A new broom at the Treasury Department
Joe Biden’s nomination of Janet Yellen as Treasury Secretary, which is supported by some Republicans, fits in with the incoming president’s centrist tendencies. As Treasury Secretary, Yellen is likely to cement the close cooperation between the Treasury and the Fed that has developed during the covid-19 shock.
She can be expected to work well with the current Fed chairman, Trump-appointee Jerome Powell. She is also seen as having a relatively ‘mellow’ approach to banking regulation, an area in which she could have a strong impact. But while Yellen has strong intellectual credentials, she has limited business and limited experience of trade issues, bound to remain a crucial area of US policy in the years ahead.
Janet Yellen is remembered for promoting activist, dovish monetary policies during her time at the Federal Reserve. In particular, Yellen pointed to underlying fragilities in the US labour market to justify continued monetary policy accommodation during her stint as Fed chair in 2014-2018. A strong Keynesian, her calls for fiscal stimulus have become louder in recent weeks as Congress has wavered on providing additional covid-19 relief to households.
While Yellen’s first key task will be to negotiate a stimulus package with Senate Republicans, we believe Yellen might struggle to extract more than USD500-750 bn, far from the USD2 trn package that some Democrats had been hoping for. It should be noted that the Treasury announced at the end of last week its decision not to extend some emergency Fed credit facilities. There is a chance that the Republicans agree to no more than to the reallocation of the funds earmarked for these credit facilities…which comes to around USD500 bn. But USD500 bn could boost Q1 2021 GDP growth by about 5% q-o-q SAAR and may be enough avoid a sharp hit to consumption.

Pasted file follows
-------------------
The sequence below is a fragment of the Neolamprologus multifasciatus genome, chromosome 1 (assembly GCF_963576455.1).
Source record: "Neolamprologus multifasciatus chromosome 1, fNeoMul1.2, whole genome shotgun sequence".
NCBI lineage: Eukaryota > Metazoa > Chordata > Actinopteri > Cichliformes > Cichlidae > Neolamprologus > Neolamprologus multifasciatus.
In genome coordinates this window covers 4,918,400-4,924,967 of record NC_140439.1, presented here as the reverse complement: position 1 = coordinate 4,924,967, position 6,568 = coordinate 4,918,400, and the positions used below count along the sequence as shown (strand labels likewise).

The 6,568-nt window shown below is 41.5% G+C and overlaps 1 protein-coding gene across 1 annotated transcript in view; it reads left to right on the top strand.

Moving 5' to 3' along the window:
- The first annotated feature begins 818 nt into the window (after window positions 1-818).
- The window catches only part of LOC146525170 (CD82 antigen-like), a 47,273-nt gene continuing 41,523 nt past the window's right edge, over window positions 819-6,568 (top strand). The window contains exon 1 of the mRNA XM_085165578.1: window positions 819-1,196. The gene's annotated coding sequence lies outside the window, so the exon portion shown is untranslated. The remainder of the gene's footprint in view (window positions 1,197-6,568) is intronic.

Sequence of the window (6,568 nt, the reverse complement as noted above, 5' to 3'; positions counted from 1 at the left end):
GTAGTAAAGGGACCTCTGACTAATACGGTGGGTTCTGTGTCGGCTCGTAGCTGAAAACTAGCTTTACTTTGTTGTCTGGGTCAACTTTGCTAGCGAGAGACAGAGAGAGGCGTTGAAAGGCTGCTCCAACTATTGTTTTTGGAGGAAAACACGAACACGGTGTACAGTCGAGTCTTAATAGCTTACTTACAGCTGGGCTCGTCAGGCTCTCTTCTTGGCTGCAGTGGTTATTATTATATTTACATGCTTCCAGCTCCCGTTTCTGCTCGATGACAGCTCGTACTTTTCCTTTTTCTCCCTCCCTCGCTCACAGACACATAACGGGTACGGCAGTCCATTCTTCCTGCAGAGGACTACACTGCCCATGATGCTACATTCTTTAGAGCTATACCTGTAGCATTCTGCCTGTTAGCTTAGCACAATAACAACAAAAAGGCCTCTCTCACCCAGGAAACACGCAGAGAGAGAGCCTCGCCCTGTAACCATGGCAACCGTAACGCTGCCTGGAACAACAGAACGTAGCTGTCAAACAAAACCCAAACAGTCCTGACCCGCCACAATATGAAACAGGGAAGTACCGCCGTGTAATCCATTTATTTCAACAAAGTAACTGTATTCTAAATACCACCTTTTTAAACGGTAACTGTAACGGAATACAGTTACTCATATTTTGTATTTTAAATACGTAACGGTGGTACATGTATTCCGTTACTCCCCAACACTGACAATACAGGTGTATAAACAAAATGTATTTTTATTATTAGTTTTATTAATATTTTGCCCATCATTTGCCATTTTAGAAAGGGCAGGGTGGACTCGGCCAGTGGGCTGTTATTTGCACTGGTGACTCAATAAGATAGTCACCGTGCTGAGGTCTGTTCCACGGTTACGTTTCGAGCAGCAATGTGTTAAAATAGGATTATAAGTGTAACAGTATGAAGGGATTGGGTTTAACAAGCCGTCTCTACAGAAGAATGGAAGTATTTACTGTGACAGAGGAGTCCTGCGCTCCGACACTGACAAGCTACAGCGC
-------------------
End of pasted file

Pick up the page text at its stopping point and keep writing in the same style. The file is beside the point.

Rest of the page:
We continue to expect the Fed to undertake ‘Operation Twist’ in December, swapping short-term Treasuries for long-term ones to extend the average maturity of its existing portfolio of Treasuries. Despite encouraging vaccine news, we also believe it is likely the Fed will increase its monthly asset purchases from USD120 bn to USD160 bn in Q1 2021. We believe that the Fed is just as intent on managing the US’s high debt burden (especially the big increase in government debt) as it is on managing the US business cycle. This means the Fed is anxious to place an implicit cap on long-term yields.
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